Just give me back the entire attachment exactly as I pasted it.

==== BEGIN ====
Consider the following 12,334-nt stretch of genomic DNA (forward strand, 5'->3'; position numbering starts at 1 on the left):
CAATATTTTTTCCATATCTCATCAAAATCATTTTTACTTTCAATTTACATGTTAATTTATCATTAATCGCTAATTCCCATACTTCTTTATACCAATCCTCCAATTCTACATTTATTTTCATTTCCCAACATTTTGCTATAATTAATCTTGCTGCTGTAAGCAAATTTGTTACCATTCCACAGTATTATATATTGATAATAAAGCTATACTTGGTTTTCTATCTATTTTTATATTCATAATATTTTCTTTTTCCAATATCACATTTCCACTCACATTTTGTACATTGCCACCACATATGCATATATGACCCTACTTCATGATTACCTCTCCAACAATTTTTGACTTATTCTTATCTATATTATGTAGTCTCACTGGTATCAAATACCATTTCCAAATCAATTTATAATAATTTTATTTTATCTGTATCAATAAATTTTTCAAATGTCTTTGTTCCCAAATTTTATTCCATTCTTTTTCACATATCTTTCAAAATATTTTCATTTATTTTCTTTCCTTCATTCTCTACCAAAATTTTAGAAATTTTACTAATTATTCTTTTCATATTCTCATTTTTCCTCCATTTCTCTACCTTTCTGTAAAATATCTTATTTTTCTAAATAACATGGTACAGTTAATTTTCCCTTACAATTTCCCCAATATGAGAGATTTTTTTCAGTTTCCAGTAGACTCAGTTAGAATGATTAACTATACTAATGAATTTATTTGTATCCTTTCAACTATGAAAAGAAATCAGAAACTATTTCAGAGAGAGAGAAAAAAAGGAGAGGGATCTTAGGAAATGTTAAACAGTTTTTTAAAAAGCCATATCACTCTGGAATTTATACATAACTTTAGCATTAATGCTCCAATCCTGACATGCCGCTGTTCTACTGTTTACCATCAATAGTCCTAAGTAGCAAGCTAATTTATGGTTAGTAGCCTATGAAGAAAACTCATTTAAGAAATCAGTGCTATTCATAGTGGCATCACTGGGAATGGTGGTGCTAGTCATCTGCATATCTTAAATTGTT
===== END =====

Consider the following 12,334-nt stretch of genomic DNA (forward strand, 5'->3'; position numbering starts at 1 on the left):
CAATATTTTTTCCATATCTCATCAAAATCATTTTTACTTTCAATTTACATGTTAATTTATCATTAATCGCTAATTCCCATACTTCTTTATACCAATCCTCCAATTCTACATTTATTTTCATTTCCCAACATTTTGCTATAATTAATCTTGCTGCTGTAAGCAAATTTGTTACCATTCCACAGTATTATATATTGATAATAAAGCTATACTTGGTTTTCTATCTATTTTTATATTCATAATATTTTCTTTTTCCAATATCACATTTCCACTCACATTTTGTACATTGCCACCACATATGCATATATGACCCTACTTCATGATTACCTCTCCAACAATTTTTGACTTATTCTTATCTATATTATGTAGTCTCACTGGTATCAAATACCATTTCCAAATCAATTTATAATAATTTTATTTTATCTGTATCAATAAATTTTTCAAATGTCTTTGTTCCCAAATTTTATTCCATTCTTTTTCACATATCTTTCAAAATATTTTCATTTATTTTCTTTCCTTCATTCTCTACCAAAATTTTAGAAATTTTACTAATTATTCTTTTCATATTCTCATTTTTCCTCCATTTCTCTACCTTTCTGTAAAATATCTTATTTTTCTAAATAACATGGTACAGTTAATTTTCCCTTACAATTTCCCCAATATGAGAGATTTTTTTCAGTTTCCAGTAGACTCAGTTAGAATGATTAACTATACTAATGAATTTATTTGTATCCTTTCAACTATGAAAAGAAATCAGAAACTATTTCAGAGAGAGAGAAAAAAAGGAGAGGGATCTTAGGAAATGTTAAACAGTTTTTTAAAAAGCCATATCACTCTGGAATTTATACATAACTTTAGCATTAATGCTCCAATCCTGACATGCCGCTGTTCTACTGTTTACCATCAATAGTCCTAAGTAGCAAGCTAATTTATGGTTAGTAGCCTATGAAGAAAACTCATTTAAGAAATCAGTGCTATTCATAGTGGCATCACTGGGAATGGTGGTGCTAGTCATCTGCATATCTTAAATTGTT